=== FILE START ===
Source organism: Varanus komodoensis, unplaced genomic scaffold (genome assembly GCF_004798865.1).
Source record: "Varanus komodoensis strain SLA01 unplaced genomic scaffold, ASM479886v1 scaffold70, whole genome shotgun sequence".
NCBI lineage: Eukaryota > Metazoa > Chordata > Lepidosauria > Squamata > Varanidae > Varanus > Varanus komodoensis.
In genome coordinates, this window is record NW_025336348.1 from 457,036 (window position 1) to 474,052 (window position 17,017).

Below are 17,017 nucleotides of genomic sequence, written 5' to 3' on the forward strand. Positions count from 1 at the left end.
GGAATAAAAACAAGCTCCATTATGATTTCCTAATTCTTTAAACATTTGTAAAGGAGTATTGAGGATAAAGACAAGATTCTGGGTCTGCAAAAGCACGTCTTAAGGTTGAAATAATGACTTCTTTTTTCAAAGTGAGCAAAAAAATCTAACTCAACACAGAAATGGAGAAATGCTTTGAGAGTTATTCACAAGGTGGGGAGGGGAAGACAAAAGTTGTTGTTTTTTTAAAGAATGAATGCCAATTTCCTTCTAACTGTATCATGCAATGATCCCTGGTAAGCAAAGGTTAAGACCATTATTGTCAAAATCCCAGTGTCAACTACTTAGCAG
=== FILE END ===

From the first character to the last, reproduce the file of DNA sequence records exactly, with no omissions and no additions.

Source organism: Varanus komodoensis, unplaced genomic scaffold (genome assembly GCF_004798865.1).
Source record: "Varanus komodoensis strain SLA01 unplaced genomic scaffold, ASM479886v1 scaffold70, whole genome shotgun sequence".
NCBI lineage: Eukaryota > Metazoa > Chordata > Lepidosauria > Squamata > Varanidae > Varanus > Varanus komodoensis.
In genome coordinates, this window is record NW_025336348.1 from 457,036 (window position 1) to 474,052 (window position 17,017).

Below are 17,017 nucleotides of genomic sequence, written 5' to 3' on the forward strand. Positions count from 1 at the left end.
GGAATAAAAACAAGCTCCATTATGATTTCCTAATTCTTTAAACATTTGTAAAGGAGTATTGAGGATAAAGACAAGATTCTGGGTCTGCAAAAGCACGTCTTAAGGTTGAAATAATGACTTCTTTTTTCAAAGTGAGCAAAAAAATCTAACTCAACACAGAAATGGAGAAATGCTTTGAGAGTTATTCACAAGGTGGGGAGGGGAAGACAAAAGTTGTTGTTTTTTTAAAGAATGAATGCCAATTTCCTTCTAACTGTATCATGCAATGATCCCTGGTAAGCAAAGGTTAAGACCATTATTGTCAAAATCCCAGTGTCAACTACTTAGCAG